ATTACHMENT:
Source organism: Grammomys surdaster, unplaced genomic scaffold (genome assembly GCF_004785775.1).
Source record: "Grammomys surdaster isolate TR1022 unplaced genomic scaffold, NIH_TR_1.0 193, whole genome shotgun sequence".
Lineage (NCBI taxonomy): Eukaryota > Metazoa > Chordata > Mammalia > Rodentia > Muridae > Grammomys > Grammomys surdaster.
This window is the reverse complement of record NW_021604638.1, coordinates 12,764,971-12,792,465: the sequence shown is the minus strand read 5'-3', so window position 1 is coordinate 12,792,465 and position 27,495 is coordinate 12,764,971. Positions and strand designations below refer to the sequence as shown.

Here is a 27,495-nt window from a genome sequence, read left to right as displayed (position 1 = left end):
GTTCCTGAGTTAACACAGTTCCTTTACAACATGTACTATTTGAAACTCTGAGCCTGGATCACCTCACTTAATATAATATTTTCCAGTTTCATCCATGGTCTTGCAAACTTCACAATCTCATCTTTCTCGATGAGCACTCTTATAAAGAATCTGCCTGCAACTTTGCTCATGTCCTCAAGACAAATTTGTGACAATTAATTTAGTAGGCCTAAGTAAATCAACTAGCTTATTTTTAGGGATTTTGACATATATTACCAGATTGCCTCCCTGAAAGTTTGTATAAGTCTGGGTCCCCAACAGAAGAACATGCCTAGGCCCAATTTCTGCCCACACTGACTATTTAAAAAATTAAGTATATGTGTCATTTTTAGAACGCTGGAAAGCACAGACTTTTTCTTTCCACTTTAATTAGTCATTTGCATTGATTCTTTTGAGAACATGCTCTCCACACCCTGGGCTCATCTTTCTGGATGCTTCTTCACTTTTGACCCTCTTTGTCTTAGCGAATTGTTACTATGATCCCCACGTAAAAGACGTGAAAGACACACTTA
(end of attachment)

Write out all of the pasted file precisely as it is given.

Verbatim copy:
Source organism: Grammomys surdaster, unplaced genomic scaffold (genome assembly GCF_004785775.1).
Source record: "Grammomys surdaster isolate TR1022 unplaced genomic scaffold, NIH_TR_1.0 193, whole genome shotgun sequence".
Lineage (NCBI taxonomy): Eukaryota > Metazoa > Chordata > Mammalia > Rodentia > Muridae > Grammomys > Grammomys surdaster.
This window is the reverse complement of record NW_021604638.1, coordinates 12,764,971-12,792,465: the sequence shown is the minus strand read 5'-3', so window position 1 is coordinate 12,792,465 and position 27,495 is coordinate 12,764,971. Positions and strand designations below refer to the sequence as shown.

Here is a 27,495-nt window from a genome sequence, read left to right as displayed (position 1 = left end):
GTTCCTGAGTTAACACAGTTCCTTTACAACATGTACTATTTGAAACTCTGAGCCTGGATCACCTCACTTAATATAATATTTTCCAGTTTCATCCATGGTCTTGCAAACTTCACAATCTCATCTTTCTCGATGAGCACTCTTATAAAGAATCTGCCTGCAACTTTGCTCATGTCCTCAAGACAAATTTGTGACAATTAATTTAGTAGGCCTAAGTAAATCAACTAGCTTATTTTTAGGGATTTTGACATATATTACCAGATTGCCTCCCTGAAAGTTTGTATAAGTCTGGGTCCCCAACAGAAGAACATGCCTAGGCCCAATTTCTGCCCACACTGACTATTTAAAAAATTAAGTATATGTGTCATTTTTAGAACGCTGGAAAGCACAGACTTTTTCTTTCCACTTTAATTAGTCATTTGCATTGATTCTTTTGAGAACATGCTCTCCACACCCTGGGCTCATCTTTCTGGATGCTTCTTCACTTTTGACCCTCTTTGTCTTAGCGAATTGTTACTATGATCCCCACGTAAAAGACGTGAAAGACACACTTA